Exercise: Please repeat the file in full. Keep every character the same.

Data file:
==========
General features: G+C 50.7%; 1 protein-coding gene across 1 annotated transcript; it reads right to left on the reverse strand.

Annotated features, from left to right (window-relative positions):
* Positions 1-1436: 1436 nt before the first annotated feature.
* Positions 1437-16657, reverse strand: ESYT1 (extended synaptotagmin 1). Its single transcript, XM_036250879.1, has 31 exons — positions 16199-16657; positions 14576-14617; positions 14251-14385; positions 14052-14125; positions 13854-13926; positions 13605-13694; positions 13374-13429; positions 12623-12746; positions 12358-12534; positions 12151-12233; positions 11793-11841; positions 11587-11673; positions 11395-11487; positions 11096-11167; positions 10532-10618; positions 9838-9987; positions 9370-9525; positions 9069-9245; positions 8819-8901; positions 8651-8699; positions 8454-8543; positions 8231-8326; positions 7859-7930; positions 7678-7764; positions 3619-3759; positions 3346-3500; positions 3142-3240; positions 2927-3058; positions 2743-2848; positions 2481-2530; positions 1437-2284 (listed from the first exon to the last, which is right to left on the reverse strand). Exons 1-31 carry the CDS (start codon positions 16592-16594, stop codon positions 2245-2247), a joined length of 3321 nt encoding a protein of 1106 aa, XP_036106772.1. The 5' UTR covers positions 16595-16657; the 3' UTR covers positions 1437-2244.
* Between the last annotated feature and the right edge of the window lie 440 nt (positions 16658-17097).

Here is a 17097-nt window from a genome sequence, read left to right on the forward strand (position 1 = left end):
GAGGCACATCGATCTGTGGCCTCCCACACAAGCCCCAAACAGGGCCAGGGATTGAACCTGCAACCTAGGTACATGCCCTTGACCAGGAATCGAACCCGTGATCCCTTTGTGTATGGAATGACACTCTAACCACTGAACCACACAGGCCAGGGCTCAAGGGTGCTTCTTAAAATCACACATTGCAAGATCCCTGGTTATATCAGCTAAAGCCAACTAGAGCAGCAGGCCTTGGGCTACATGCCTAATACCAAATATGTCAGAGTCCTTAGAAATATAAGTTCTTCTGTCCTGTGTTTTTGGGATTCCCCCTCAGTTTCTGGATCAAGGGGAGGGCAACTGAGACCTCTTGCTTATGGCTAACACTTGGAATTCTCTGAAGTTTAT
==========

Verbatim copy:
General features: G+C 50.7%; 1 protein-coding gene across 1 annotated transcript; it reads right to left on the reverse strand.

Annotated features, from left to right (window-relative positions):
* Positions 1-1436: 1436 nt before the first annotated feature.
* Positions 1437-16657, reverse strand: ESYT1 (extended synaptotagmin 1). Its single transcript, XM_036250879.1, has 31 exons — positions 16199-16657; positions 14576-14617; positions 14251-14385; positions 14052-14125; positions 13854-13926; positions 13605-13694; positions 13374-13429; positions 12623-12746; positions 12358-12534; positions 12151-12233; positions 11793-11841; positions 11587-11673; positions 11395-11487; positions 11096-11167; positions 10532-10618; positions 9838-9987; positions 9370-9525; positions 9069-9245; positions 8819-8901; positions 8651-8699; positions 8454-8543; positions 8231-8326; positions 7859-7930; positions 7678-7764; positions 3619-3759; positions 3346-3500; positions 3142-3240; positions 2927-3058; positions 2743-2848; positions 2481-2530; positions 1437-2284 (listed from the first exon to the last, which is right to left on the reverse strand). Exons 1-31 carry the CDS (start codon positions 16592-16594, stop codon positions 2245-2247), a joined length of 3321 nt encoding a protein of 1106 aa, XP_036106772.1. The 5' UTR covers positions 16595-16657; the 3' UTR covers positions 1437-2244.
* Between the last annotated feature and the right edge of the window lie 440 nt (positions 16658-17097).

Here is a 17097-nt window from a genome sequence, read left to right on the forward strand (position 1 = left end):
GAGGCACATCGATCTGTGGCCTCCCACACAAGCCCCAAACAGGGCCAGGGATTGAACCTGCAACCTAGGTACATGCCCTTGACCAGGAATCGAACCCGTGATCCCTTTGTGTATGGAATGACACTCTAACCACTGAACCACACAGGCCAGGGCTCAAGGGTGCTTCTTAAAATCACACATTGCAAGATCCCTGGTTATATCAGCTAAAGCCAACTAGAGCAGCAGGCCTTGGGCTACATGCCTAATACCAAATATGTCAGAGTCCTTAGAAATATAAGTTCTTCTGTCCTGTGTTTTTGGGATTCCCCCTCAGTTTCTGGATCAAGGGGAGGGCAACTGAGACCTCTTGCTTATGGCTAACACTTGGAATTCTCTGAAGTTTAT